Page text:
Video | Agriculture | Confidence | Economy | Energy | Employment | Finance | Media | Property | RBNZ | Science | SOEs | Tax | Technology | Telecoms | Tourism | Transport | Search

 


Telecom to buy final lot of 700 MHz spectrum for 4G services

Commerce Commission clears Telecom purchase of final lot of 700 MHz spectrum for 4G mobile services

The Commerce Commission has announced today that Telecom has been cleared to proceed with the purchase of the final 2x5 MHz lot of 700 MHz radio spectrum.

Telecom is the only mobile network operator with four lots of this spectrum. Telecom Chief Executive Simon Moutter said, “We are pleased that our purchase of a fourth lot of 700 MHz spectrum has been cleared. This fourth lot will provide significant benefits to customers in terms of the potential speed and capacity of Telecom’s 4G mobile network.

“The more of this 700MHz spectrum a carrier has, the faster the speeds it will be capable of offering and the more data it can carry. So this fourth lot puts Telecom in the best position in the market to deliver a very high-performance 4G mobile network for New Zealand, including in less densely populated areas.

“This demonstrates Telecom’s absolute commitment to being the leader in mobile and data network capability, and provides a strong foundation for Telecom to continue to deliver world class mobile and data services to New Zealanders across the country.”

Telecom has already begun trialling its high speed 4G data network over APT700 MHz spectrum, alongside partner Huawei Technologies. The non-commercial trial, involving selected customers, will inform the future network build. Early trial results have shown impressive 4G performance.

“We’ve now got a leading data network integrating 3G, 4G, WiFi, ADSL, VDSL and Fibre, backed up by a nationwide optical transport network that is underpinning anytime, anywhere connectivity for customers. With the addition of this 700 MHz spectrum, we can accelerate our plans to help unleash New Zealand’s data, mobility and digital services future.”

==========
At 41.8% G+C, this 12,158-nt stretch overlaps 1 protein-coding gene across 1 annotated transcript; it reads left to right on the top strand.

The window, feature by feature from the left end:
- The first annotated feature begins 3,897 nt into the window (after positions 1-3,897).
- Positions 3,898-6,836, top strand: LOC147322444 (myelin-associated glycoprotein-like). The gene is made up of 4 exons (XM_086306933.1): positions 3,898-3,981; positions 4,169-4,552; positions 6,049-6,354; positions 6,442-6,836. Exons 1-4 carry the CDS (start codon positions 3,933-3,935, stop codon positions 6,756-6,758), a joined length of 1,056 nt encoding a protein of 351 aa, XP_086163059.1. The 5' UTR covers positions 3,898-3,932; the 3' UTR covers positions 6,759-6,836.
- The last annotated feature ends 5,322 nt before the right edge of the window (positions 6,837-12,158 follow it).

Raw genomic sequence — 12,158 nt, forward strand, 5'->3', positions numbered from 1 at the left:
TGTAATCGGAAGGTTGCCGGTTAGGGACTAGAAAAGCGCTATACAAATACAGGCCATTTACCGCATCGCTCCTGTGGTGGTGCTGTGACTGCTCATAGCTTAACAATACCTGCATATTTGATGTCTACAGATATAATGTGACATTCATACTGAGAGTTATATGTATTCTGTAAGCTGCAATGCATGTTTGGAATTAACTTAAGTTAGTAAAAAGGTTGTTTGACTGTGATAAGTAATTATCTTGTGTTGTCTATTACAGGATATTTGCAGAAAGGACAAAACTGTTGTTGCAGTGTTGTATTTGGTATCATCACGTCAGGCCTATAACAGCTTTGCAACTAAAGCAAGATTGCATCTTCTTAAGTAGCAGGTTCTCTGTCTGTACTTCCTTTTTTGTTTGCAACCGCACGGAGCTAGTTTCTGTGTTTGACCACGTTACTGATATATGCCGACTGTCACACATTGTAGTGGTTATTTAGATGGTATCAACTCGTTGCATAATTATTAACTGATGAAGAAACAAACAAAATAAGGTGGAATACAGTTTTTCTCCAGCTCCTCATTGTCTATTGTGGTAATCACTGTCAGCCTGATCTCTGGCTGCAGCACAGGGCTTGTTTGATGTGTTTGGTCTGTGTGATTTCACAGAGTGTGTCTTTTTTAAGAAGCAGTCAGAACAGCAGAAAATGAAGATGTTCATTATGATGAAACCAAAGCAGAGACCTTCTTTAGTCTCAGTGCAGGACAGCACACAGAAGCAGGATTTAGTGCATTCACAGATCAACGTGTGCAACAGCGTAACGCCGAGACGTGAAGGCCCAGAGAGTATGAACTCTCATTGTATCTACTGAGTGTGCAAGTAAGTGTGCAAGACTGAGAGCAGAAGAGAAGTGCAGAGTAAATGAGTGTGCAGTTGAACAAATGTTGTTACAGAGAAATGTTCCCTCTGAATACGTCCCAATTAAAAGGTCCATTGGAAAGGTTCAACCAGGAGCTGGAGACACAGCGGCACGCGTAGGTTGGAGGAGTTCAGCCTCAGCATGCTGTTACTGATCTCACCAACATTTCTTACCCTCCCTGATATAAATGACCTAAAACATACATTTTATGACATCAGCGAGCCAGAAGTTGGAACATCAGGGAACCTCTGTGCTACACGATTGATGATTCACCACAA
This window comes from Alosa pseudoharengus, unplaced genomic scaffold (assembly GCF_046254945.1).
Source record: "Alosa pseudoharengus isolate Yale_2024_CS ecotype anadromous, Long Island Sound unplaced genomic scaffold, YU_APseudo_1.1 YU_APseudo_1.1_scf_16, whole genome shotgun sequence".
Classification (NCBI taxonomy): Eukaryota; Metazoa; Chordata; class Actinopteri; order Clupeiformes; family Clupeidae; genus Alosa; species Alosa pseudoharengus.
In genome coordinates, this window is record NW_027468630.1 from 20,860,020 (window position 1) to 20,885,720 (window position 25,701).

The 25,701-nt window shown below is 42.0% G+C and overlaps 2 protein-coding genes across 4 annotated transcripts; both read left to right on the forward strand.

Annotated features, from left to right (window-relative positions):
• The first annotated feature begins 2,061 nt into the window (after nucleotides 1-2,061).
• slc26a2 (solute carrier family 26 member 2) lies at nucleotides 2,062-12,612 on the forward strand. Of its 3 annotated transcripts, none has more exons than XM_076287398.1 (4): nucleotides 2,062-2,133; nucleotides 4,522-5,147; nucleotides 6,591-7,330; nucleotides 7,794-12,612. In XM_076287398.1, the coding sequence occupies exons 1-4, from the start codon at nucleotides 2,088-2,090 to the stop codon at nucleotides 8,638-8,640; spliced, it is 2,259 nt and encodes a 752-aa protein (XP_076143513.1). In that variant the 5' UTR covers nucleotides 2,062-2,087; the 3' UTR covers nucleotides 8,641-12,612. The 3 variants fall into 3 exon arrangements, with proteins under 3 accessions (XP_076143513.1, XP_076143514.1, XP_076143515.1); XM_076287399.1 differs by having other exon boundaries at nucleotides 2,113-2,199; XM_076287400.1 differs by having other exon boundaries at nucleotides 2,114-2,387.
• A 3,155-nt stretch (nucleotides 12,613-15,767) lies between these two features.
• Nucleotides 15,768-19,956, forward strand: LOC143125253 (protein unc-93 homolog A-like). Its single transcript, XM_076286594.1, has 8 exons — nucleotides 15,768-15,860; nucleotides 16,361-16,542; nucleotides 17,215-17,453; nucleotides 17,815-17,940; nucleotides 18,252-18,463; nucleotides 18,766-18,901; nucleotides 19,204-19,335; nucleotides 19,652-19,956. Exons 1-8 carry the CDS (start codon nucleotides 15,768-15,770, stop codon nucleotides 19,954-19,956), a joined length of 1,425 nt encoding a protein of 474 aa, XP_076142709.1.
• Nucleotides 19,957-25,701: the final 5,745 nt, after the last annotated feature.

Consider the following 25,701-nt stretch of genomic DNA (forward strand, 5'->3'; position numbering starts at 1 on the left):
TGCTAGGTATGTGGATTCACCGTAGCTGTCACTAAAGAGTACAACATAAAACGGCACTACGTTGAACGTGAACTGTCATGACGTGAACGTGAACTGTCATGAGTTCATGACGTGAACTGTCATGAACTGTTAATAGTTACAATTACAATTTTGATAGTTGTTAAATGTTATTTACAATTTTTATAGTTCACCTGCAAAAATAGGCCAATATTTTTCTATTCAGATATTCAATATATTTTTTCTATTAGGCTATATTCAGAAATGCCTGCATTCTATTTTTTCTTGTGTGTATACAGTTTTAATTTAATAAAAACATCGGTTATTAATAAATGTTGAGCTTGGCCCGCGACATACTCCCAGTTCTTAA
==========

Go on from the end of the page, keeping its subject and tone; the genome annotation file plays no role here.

In the auction, Telecom bid $83 million for the final lot, in addition to a total of $66 million for three lots in the initial auction round. Vodafone successfully bid for 2x15 MHz (three lots), while 2Degrees successfully bid for 2x10 MHz (two lots).

A final assignment round, during which each successful bidder will bid for a location within the spectrum band, is still to be held.

Background

The 700 MHz spectrum band, previously used for analogue broadcast services, is expected to allow mobile operators to provide 4G mobile broadband services – already being built in New Zealand’s main cities – much more extensively in New Zealand, including in less densely populated areas. Telecom Corporation of New Zealand Limited ARBN 050 611 277 Telecom Place, 167 Victoria Street West, Private Bag 92028, Auckland, New Zealand

Telecom launched 4G services, utilising existing spectrum in the 1800 MHz range, in Auckland, Wellington and Christchurch in November 2013 and has continued to rapidly extend its network into many other parts of New Zealand throughout 2014.